scheduling might be useful in avoiding much of the to and fro fussing on this 
as well as totally avoiding all the noise about PGP Inc. vs. RSADSI. So to do 
have the advantage that one resultant IETF standard (Open PGP) could be 
designed to
be equally available to commercial users while using as "musts" two 
algorithms, RSA and TDES.

If that thinking were accepted, the focus, as between the Open PGP standard and 
S/MIME 3 standard, can become what at least this writer thinks it ought to 
standard for web of trust and another for rigid heirarchical certification. This
would insure the (security) purity of each model, its use for the things it is 
suited for, and avoid any attempt to corrupt either (to try to emulate the other
and get some of its market share). To do otherwise would lose some of either the
free-form character of web of trust, or the exclusionary assurance character of
rigid heirarchical. (By "exclusionary" I mean that every certifier must fall 
the overall tree structure and to do so must meet specified, audited standards 
certification operations assured from the top down, as an "if and only if"


A. Padgett Peterson P.E. Information Security wrote:

Note: this is really politics and not RFC business - my apologies but 
      of a sore point.

David rote:

And free PGP users didn't deserve an eased upgrade path, but rather to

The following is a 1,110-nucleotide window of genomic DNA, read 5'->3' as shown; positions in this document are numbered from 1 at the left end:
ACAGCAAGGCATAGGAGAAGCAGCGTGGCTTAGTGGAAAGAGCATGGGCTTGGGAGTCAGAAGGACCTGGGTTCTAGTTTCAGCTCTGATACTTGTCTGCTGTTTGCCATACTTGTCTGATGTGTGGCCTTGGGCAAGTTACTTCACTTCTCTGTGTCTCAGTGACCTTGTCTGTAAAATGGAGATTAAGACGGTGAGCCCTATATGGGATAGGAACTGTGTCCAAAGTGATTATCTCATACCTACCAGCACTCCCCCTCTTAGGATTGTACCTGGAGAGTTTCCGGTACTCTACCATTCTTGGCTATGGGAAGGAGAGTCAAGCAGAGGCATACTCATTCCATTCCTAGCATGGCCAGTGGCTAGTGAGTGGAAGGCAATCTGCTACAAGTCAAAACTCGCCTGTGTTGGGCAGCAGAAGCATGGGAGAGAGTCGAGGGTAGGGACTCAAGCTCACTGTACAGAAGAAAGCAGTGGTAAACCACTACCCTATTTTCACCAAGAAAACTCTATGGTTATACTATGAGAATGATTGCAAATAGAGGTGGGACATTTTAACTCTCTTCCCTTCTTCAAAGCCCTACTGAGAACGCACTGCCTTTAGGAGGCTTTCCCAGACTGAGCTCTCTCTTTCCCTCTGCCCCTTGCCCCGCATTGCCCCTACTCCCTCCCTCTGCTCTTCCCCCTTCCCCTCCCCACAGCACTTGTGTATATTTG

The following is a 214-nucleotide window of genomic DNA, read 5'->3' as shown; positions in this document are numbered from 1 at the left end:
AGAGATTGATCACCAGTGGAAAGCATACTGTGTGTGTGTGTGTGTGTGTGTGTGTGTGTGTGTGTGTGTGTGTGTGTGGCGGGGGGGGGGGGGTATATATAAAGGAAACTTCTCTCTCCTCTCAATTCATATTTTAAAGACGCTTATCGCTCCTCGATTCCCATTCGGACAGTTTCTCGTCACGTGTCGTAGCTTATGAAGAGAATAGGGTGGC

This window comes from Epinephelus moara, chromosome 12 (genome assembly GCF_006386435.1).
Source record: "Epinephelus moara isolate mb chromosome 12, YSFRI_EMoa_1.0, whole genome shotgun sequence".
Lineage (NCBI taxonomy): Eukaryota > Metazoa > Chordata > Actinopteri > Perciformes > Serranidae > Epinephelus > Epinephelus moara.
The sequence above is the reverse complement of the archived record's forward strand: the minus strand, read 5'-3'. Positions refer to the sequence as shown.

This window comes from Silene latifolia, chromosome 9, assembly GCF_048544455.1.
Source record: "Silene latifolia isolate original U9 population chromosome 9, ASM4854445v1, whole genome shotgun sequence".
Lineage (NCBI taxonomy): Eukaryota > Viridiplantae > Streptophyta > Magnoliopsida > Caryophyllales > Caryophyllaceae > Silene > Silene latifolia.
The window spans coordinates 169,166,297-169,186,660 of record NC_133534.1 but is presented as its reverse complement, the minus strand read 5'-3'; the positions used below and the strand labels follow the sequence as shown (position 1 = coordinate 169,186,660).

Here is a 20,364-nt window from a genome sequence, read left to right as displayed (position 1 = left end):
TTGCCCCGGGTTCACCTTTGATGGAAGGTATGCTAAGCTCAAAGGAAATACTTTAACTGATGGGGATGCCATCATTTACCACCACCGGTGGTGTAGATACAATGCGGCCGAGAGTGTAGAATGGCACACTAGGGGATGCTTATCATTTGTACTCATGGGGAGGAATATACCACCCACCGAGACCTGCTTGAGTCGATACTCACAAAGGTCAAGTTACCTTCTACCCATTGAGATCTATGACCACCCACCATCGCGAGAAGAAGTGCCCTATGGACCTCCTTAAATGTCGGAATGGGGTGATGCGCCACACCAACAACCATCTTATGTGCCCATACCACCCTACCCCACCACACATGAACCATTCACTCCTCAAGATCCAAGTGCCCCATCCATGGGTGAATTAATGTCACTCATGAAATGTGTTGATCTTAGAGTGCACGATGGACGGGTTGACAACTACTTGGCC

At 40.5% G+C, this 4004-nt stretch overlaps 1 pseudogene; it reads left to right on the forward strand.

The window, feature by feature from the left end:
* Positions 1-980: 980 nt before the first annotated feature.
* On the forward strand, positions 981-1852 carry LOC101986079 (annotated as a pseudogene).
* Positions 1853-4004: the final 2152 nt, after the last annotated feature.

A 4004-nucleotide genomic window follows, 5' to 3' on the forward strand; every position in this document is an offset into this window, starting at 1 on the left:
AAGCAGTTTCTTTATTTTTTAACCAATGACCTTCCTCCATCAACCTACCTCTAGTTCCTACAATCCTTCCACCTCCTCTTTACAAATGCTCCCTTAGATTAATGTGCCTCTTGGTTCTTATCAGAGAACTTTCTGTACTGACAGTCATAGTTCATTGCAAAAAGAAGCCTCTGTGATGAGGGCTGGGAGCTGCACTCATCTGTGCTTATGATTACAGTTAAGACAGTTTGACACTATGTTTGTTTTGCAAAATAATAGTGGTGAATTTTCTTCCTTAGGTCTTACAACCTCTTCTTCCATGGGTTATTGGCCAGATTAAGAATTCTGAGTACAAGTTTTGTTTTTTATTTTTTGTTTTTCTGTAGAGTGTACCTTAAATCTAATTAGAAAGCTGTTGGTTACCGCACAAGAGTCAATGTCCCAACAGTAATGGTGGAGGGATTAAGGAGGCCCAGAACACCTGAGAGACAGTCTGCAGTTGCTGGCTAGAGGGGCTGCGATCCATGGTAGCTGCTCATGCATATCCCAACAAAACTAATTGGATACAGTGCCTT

obsolete all their keys, signatures and web of trust in the new version?
Especially since the RSA-key Free PGP user base is where PGP Inc. made their
reputation and the size of that base is constantly cited to the IETF and in
press releases as PGP's "customer base". Don't be ridiculous. And watch who 
throw stones at--can you say "glass house"?

Am surprised at this posting as it seems to forget one major problem: RSA is
patented. I have been told repeatedly by PGP that one of the reasons they do
not offer a site license (nor a real personal license for that matter in the
sense of being authorized to operate on all solely-used computers) is a
requirement by RSA for a "per CPU" fee.

True, the "free" version may be exempt under the terms of the patent but
this has never been exactly clear. Do suspect that when PGP and Viacrypt
did their inverse triangular multibuyout which resulted in a common point
for both free and commercial versions that some of the clauses of the RSA
license began covering PGP Inc and thus the "free" version as well (do you
realize that there are fifty thousand lawyers in Florida alone ?  Twice as
many Southern Bell yellow pages of attorneys as doctors and churches
combined ?)

Would be nice if RSA put the mechanism into the public domain but since they
reniged on the S/MIME components, I have doubts that this will happen.

Sounds like an opportunity for some programmer to create a "front end" to
determine which is being used and to invoke the correct version but this is
the reason that RSA (or any proprietary mechanism) should *never* be a MUST.


Attachment: smime.p7s
Description: S/MIME Cryptographic Signature